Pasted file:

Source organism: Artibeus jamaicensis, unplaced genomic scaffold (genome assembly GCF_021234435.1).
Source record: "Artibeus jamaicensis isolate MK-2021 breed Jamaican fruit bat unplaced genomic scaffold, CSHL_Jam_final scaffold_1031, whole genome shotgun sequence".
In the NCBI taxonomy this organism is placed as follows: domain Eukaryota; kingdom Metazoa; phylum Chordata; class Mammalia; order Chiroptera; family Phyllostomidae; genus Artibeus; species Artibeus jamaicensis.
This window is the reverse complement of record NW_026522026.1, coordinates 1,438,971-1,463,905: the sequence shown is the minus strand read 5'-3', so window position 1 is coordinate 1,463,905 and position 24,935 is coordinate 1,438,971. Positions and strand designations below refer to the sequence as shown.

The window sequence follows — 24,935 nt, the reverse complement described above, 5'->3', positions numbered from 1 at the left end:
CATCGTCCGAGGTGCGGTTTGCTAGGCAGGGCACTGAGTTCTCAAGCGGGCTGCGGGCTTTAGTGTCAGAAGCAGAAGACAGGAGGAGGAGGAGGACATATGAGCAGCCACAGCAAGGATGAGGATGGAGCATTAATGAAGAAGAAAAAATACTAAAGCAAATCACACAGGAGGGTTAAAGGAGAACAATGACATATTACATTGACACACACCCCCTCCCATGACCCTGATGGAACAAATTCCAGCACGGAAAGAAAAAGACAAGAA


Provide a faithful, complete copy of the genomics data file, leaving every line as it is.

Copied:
Source organism: Artibeus jamaicensis, unplaced genomic scaffold (genome assembly GCF_021234435.1).
Source record: "Artibeus jamaicensis isolate MK-2021 breed Jamaican fruit bat unplaced genomic scaffold, CSHL_Jam_final scaffold_1031, whole genome shotgun sequence".
In the NCBI taxonomy this organism is placed as follows: domain Eukaryota; kingdom Metazoa; phylum Chordata; class Mammalia; order Chiroptera; family Phyllostomidae; genus Artibeus; species Artibeus jamaicensis.
This window is the reverse complement of record NW_026522026.1, coordinates 1,438,971-1,463,905: the sequence shown is the minus strand read 5'-3', so window position 1 is coordinate 1,463,905 and position 24,935 is coordinate 1,438,971. Positions and strand designations below refer to the sequence as shown.

The window sequence follows — 24,935 nt, the reverse complement described above, 5'->3', positions numbered from 1 at the left end:
CATCGTCCGAGGTGCGGTTTGCTAGGCAGGGCACTGAGTTCTCAAGCGGGCTGCGGGCTTTAGTGTCAGAAGCAGAAGACAGGAGGAGGAGGAGGACATATGAGCAGCCACAGCAAGGATGAGGATGGAGCATTAATGAAGAAGAAAAAATACTAAAGCAAATCACACAGGAGGGTTAAAGGAGAACAATGACATATTACATTGACACACACCCCCTCCCATGACCCTGATGGAACAAATTCCAGCACGGAAAGAAAAAGACAAGAA